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Reuters, BBC, CNN, FOX, al-Jazeera, al-Arabiya, and various smaller networks have all reported violent assaults on their reporters and crews...I remember reading last night that an al-Arabiya reporter had been beaten into a coma during an invasion of their Cairo bureau by pro-Mubarak thugs. For Arab journalists, this isn't new--Mubarak's forces have roughed up their reporters before--and neither is the "Israeli spies" accusation: Saudi media have reported on a (nonexistent) WikiLeaks cable exposing an Israeli-Qatari plot to undermine Egypt (al-Jazeera is Qatar-based); state-owned Egyptian media have alleged, incredibly, that there's a joint Mossad/US/Iran/Hezbollah/Hamas plot afoot to overthrow Mubarak; and one of the Guardian's bloggers noted yesterday that the pro-Mubarak goons were screaming "liars and Jews" at journalists. Ironically, these kinds of slurs from "allies" generally go unnoted in US media, despite all the freaking out about what might happen to the Israel-Egypt peace treaty under a possible Muslim Brotherhood-dominated government (a valid strategic concern, granted, but the grievances there are rational and could be addressed rationally, whereas this stuff...).



Reportedly Washington is now pushing hard behind the scenes for an interim government headed by Suleiman. Suleiman is himself a sinister creep and not reliably an improvement, not that my opinion matters; then again, as of now it's reportedly still unclear whether even Suleiman is willing to abandon Mubarak, so perhaps Washington's opinion won't matter either.
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Old 02-04-2011, 02:57 AM   #149
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doubt Suleiman would be well received though as he has been standing by Mubarak...

the attacks on foreigners are very worrying indeed...

i'm wondering what's going on with certain travel companies - i've read that some travel firms have stopped flights to the Red Sea resorts from all of their other European countries, but are still flying the Brits in LOL

as someone reported, the Brits will go anywhere if there's a £50 discount
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Old 02-04-2011, 03:30 AM   #150
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The people in the streets, the playstation generation, should be happy just to have Mubarack and his son out.

Suleiman would be fine as a caretaker leader, until an open and fair election.
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Old 02-04-2011, 04:50 AM   #151
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this is interesting, from Guardian live updates, so maybe the people would be ok with Suleiman during an interim period... i still have my doubts though tbh - i thought Suleiman had been involved in organising the pro-mubarak attacks by police/thugs on the peaceful protesters, no???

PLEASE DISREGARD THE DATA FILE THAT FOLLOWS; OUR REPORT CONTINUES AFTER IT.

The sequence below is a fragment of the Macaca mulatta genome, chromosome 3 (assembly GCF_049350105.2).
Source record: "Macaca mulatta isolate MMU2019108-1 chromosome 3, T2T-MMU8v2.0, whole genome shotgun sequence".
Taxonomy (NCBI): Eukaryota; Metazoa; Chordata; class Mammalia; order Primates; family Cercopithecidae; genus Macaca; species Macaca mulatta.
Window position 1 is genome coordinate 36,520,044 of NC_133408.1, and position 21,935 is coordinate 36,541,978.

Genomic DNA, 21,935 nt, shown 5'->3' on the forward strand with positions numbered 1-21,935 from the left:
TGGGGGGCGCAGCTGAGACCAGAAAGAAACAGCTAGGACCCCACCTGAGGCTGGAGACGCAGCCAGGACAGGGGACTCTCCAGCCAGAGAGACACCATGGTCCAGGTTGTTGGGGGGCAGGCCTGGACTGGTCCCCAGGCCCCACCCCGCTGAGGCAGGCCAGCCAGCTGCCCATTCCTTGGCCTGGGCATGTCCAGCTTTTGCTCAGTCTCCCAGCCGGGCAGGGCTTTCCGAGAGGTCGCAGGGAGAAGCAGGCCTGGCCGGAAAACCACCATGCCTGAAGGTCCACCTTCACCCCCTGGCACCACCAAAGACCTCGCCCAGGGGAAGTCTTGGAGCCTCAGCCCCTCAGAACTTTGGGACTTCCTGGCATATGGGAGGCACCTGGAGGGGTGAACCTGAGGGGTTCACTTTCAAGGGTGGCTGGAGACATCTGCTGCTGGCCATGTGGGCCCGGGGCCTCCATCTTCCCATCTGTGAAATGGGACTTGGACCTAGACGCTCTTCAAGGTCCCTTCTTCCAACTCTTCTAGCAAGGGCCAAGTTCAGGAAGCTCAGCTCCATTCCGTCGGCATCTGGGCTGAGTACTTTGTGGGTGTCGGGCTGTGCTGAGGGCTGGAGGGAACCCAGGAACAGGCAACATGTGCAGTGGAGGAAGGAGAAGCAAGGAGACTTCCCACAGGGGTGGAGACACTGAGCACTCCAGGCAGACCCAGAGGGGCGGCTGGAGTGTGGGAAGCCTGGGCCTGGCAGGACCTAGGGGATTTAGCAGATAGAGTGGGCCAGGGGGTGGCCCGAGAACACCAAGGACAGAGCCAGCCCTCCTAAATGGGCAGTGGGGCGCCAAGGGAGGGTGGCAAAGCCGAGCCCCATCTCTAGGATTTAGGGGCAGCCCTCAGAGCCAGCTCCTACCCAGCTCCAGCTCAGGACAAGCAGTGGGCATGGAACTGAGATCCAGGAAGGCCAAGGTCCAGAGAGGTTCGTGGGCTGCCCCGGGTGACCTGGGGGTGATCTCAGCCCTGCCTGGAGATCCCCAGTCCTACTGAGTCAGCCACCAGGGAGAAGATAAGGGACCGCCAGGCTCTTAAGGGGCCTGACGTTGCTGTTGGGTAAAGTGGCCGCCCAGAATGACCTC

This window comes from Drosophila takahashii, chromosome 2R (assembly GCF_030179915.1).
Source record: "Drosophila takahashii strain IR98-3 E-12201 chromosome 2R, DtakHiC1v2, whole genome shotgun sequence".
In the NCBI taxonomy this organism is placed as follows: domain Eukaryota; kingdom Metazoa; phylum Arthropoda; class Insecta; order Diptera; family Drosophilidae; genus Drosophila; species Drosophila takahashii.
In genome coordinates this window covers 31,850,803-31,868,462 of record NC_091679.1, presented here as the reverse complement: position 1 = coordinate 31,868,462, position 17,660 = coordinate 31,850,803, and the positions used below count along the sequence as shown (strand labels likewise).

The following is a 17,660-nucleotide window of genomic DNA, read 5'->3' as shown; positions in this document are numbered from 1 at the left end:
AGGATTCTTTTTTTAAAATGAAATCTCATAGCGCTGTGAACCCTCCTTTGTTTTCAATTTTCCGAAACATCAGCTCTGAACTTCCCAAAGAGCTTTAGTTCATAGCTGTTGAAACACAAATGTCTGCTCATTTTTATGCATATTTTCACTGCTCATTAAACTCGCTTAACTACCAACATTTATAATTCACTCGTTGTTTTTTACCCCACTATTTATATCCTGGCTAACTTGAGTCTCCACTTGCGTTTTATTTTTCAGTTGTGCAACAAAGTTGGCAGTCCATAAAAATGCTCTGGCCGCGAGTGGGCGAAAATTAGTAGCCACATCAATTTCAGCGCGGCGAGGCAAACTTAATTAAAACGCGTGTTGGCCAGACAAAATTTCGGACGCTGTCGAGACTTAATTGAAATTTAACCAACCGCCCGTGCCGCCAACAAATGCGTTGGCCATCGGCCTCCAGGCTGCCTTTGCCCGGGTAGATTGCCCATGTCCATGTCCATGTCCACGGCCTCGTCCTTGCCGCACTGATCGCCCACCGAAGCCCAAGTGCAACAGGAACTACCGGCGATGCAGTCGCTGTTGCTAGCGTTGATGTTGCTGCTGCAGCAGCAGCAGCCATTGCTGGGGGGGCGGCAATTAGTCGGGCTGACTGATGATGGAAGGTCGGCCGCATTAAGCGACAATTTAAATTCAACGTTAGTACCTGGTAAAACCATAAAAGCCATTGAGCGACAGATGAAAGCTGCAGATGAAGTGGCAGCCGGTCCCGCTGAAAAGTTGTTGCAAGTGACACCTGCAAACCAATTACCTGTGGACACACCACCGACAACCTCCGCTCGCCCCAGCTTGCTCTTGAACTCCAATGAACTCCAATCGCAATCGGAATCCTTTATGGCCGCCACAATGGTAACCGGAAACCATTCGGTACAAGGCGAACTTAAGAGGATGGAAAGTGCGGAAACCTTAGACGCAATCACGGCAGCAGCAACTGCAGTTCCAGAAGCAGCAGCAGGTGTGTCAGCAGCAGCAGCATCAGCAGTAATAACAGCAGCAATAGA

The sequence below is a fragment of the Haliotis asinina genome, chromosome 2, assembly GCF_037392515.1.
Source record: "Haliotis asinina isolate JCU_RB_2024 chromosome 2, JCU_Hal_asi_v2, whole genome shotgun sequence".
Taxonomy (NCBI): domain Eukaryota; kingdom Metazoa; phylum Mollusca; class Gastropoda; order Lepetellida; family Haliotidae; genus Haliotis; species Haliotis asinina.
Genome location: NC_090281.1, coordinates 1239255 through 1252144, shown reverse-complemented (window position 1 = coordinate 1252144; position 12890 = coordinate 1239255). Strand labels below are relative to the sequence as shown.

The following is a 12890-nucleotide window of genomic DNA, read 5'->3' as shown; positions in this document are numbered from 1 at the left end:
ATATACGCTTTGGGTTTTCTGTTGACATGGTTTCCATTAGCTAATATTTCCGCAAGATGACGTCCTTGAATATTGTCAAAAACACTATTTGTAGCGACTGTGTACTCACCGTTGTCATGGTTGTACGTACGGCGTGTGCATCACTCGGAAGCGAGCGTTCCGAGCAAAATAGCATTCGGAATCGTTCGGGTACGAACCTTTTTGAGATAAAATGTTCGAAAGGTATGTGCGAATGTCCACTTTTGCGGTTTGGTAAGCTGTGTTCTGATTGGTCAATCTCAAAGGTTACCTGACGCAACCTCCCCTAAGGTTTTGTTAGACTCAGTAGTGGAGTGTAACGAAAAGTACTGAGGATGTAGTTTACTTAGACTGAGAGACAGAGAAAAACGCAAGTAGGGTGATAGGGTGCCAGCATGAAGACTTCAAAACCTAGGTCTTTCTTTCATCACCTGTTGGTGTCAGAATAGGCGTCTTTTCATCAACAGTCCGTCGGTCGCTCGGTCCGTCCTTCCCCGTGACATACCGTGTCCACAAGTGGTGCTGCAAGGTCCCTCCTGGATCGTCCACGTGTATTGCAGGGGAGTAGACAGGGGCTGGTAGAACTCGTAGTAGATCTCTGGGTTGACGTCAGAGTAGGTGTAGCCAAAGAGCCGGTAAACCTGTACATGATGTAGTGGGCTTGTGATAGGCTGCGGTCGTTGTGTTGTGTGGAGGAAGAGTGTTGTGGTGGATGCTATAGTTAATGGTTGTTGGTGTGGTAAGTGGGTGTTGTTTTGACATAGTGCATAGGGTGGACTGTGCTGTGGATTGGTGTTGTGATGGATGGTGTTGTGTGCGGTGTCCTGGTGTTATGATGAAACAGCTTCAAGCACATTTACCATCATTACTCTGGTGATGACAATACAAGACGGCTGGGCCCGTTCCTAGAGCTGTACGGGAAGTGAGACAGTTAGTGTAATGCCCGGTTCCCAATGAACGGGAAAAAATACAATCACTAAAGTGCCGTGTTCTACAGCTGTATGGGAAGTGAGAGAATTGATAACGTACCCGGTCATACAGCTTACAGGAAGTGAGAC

have to say it's quite amazing, though sometimes quite overwhelming, seeing these things unfold hour by hour due to digital media... imagine if our history books had such detail... wow...

Quote:
9.30am: Below the line, commenter hszmnedz, who has been giving us updates from Cairo throughout the week, explains what she says the demonstrators are calling for:

Day 10 and still strong, the peaceful pro-democracy demonstrations are calling for the following:

Mubarak should step down and delegate his power to the vice president to start a dialogue with a newly formed opposition coalition, observed by a neutral UN delegation, to a) establish a constitutional assembly to amend articles 77, 78 and 88 of the Egyptian Constitution to enable Egyptians to be candidates for presidency of the republic. The president should be from the people, elected by the people and cannot run for more than 2 terms, b) the state of emergency in effect for over 25 years should be lifted, c) establish monitory bodies for future elections from the judicial system, d) establish a national coalition body to monitor the transition during the next 6 months, e) organise elections according to international standards, f) permanently set guidelines for establishment of legal political parties that are not vetted by the national democratic party but by an independent neutral body, g) establish the rule of law and independent judiciary, h) elect a new parliament representative of all parties as the current parliment is based on forged elections.

In the immediate period we are calling for
1.The immediate cessation of the violence propagated by pro-mubarak thugs. Such elements should be arrested and brought to trial for their crimes.

2.Intensifying the presence of human rights bodies in Egypt to work closely with the opposition coalition to monitor human rights records in Egypt.

3.Immediate return of all communication means to the people and the intensification of foreign media in the country

4.An independent financial review body should be established from new government and opposition elements to a) investigate the source of wealth of Mubarak and his clique, and, b) evaluate the countries budgetary and financial policies and to bring forth recommendations to improve financial policies.